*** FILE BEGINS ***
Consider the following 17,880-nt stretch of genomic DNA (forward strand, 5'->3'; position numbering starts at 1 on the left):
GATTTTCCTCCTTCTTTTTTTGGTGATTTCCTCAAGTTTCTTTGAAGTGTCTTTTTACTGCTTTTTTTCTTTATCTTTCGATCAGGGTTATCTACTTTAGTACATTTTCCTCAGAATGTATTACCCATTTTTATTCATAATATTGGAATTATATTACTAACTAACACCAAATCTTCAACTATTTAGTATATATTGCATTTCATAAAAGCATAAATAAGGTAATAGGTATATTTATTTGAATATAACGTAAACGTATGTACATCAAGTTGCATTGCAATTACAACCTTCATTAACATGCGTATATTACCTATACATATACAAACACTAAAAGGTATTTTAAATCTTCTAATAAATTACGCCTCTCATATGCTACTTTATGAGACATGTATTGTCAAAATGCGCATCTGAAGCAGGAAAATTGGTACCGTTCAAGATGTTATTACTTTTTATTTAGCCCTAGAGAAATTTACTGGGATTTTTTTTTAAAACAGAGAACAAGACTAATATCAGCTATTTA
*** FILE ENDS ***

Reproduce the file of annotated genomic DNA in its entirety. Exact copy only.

Consider the following 17,880-nt stretch of genomic DNA (forward strand, 5'->3'; position numbering starts at 1 on the left):
GATTTTCCTCCTTCTTTTTTTGGTGATTTCCTCAAGTTTCTTTGAAGTGTCTTTTTACTGCTTTTTTTCTTTATCTTTCGATCAGGGTTATCTACTTTAGTACATTTTCCTCAGAATGTATTACCCATTTTTATTCATAATATTGGAATTATATTACTAACTAACACCAAATCTTCAACTATTTAGTATATATTGCATTTCATAAAAGCATAAATAAGGTAATAGGTATATTTATTTGAATATAACGTAAACGTATGTACATCAAGTTGCATTGCAATTACAACCTTCATTAACATGCGTATATTACCTATACATATACAAACACTAAAAGGTATTTTAAATCTTCTAATAAATTACGCCTCTCATATGCTACTTTATGAGACATGTATTGTCAAAATGCGCATCTGAAGCAGGAAAATTGGTACCGTTCAAGATGTTATTACTTTTTATTTAGCCCTAGAGAAATTTACTGGGATTTTTTTTTAAAACAGAGAACAAGACTAATATCAGCTATTTA